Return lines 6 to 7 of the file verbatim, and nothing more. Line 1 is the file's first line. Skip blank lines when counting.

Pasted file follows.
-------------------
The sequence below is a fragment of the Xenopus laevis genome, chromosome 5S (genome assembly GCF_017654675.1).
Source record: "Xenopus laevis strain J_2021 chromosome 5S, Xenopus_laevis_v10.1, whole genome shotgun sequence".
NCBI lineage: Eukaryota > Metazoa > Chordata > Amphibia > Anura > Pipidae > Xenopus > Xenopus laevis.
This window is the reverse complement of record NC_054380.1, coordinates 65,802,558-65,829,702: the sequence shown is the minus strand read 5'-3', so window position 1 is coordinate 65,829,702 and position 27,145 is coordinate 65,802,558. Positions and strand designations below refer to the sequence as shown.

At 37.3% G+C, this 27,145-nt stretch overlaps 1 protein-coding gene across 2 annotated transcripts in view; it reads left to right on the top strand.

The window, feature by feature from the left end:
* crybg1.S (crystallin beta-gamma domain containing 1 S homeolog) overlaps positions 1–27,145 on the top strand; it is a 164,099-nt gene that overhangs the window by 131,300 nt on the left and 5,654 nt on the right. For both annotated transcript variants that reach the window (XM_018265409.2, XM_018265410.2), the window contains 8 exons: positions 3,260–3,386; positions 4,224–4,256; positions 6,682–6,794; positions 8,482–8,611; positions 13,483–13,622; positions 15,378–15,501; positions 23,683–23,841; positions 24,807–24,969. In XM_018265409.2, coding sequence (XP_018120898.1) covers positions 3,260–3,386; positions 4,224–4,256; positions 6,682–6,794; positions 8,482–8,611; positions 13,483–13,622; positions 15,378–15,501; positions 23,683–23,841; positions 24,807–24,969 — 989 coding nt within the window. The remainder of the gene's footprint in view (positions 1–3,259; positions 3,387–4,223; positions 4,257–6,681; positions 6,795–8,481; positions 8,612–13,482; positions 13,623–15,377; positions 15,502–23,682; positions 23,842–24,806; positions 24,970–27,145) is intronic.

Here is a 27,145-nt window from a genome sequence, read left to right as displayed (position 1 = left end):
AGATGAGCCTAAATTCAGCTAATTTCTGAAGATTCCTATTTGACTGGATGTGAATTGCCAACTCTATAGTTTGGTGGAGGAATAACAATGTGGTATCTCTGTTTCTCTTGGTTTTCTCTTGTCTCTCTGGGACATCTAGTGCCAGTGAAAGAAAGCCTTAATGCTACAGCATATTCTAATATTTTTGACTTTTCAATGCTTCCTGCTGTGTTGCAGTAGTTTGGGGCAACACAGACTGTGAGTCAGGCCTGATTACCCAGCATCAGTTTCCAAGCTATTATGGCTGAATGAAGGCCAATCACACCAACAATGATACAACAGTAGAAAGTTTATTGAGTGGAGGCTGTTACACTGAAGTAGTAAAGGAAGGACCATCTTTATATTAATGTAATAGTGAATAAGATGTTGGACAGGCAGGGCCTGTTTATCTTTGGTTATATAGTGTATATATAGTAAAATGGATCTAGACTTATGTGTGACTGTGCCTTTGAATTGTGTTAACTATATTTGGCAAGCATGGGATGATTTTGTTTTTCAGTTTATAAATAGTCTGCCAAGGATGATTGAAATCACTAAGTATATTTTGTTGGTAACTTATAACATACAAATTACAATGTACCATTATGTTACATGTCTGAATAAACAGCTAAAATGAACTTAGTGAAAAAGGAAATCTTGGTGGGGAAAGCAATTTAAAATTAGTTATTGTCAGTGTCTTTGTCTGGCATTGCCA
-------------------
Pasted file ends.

The window, feature by feature from the left end:
* crybg1.S (crystallin beta-gamma domain containing 1 S homeolog) overlaps positions 1–27,145 on the top strand; it is a 164,099-nt gene that overhangs the window by 131,300 nt on the left and 5,654 nt on the right. For both annotated transcript variants that reach the window (XM_018265409.2, XM_018265410.2), the window contains 8 exons: positions 3,260–3,386; positions 4,224–4,256; positions 6,682–6,794; positions 8,482–8,611; positions 13,483–13,622; positions 15,378–15,501; positions 23,683–23,841; positions 24,807–24,969. In XM_018265409.2, coding sequence (XP_018120898.1) covers positions 3,260–3,386; positions 4,224–4,256; positions 6,682–6,794; positions 8,482–8,611; positions 13,483–13,622; positions 15,378–15,501; positions 23,683–23,841; positions 24,807–24,969 — 989 coding nt within the window. The remainder of the gene's footprint in view (positions 1–3,259; positions 3,387–4,223; positions 4,257–6,681; positions 6,795–8,481; positions 8,612–13,482; positions 13,623–15,377; positions 15,502–23,682; positions 23,842–24,806; positions 24,970–27,145) is intronic.